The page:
Honestly, I think you are a very talented writer. There were certain points where I just read a line over simply because I loved the way it sounded. I loved the the description of the Mormon place of worship as "hallowed, hollow," and the description of your baptism and how you felt afterwards was striking.

I agree with the posters above that the last two paragraphs seem to feel extremely forced and arbitrary, but I think that it reflects a more general lack of direction in the story. I think that you have heard about some of the faults, including a lack of detail about the actual struggles you have gone through and how you used those to reconcile your personal beliefs with your religion. I didn't feel that the actual speech on charity added very much at all.

I read the line, "I have lived my life according to secular ideals enhanced by the most admirable aspects of Mormon morality," and found it surprising to be randomly placed in the middle of the essay. To me, that felt like more of a solid conclusion you could build to, noting personal experiences where you had conflicts between your Mormon teachings and your own ideas, and perhaps how resolving that conflict also built strengths that might help you in law school/the practice of law.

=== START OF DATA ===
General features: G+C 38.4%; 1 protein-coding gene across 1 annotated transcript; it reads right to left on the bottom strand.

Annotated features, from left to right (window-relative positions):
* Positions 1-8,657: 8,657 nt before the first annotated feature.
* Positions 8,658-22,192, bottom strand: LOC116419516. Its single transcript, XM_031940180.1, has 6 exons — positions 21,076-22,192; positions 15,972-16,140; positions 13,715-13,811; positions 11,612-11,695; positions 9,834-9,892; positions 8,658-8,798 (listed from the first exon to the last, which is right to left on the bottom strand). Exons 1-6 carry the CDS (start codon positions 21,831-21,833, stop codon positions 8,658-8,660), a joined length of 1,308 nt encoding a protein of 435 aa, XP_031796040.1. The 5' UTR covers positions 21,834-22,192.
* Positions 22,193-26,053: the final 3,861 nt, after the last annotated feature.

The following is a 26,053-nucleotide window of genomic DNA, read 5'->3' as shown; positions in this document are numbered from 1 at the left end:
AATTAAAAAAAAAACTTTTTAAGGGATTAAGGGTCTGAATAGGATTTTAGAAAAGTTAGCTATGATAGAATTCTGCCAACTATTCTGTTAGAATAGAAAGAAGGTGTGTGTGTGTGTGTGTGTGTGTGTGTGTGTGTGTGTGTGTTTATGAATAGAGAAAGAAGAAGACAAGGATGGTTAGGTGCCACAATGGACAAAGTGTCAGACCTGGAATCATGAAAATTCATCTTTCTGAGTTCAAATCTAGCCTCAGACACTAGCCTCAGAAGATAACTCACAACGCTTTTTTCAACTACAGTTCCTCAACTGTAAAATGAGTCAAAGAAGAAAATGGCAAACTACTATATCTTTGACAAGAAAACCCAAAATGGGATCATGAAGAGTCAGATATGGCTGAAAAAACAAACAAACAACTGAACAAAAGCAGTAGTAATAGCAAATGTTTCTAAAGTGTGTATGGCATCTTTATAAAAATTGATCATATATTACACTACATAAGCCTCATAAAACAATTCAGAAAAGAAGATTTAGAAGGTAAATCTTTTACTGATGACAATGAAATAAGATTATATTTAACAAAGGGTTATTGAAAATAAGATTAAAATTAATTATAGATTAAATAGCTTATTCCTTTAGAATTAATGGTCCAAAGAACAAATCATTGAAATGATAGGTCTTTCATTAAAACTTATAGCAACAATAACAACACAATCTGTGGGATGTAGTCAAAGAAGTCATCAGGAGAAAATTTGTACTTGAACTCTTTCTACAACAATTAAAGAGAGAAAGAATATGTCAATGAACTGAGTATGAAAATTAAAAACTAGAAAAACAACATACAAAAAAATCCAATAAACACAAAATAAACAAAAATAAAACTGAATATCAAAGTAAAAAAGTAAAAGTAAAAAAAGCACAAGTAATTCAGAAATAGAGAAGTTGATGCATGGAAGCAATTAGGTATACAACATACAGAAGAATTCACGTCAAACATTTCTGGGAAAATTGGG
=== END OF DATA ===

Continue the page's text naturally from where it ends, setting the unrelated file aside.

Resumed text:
Overall, I think that given your skill with words, and what seems to be a fascinating intellectual/cultural background, you just need to find a strong direction. As is, the feeling I had at the end was, "Wow, that was well written. But what was the point? Why is this his law school personal statement?"

As a potential idea, I might start with the image of your baptism (which I really liked), then, through specific examples/stories (dropping or condensing the speech) explain how you learned to reconcile with Mormonism. Or go in a totally different direction :wink: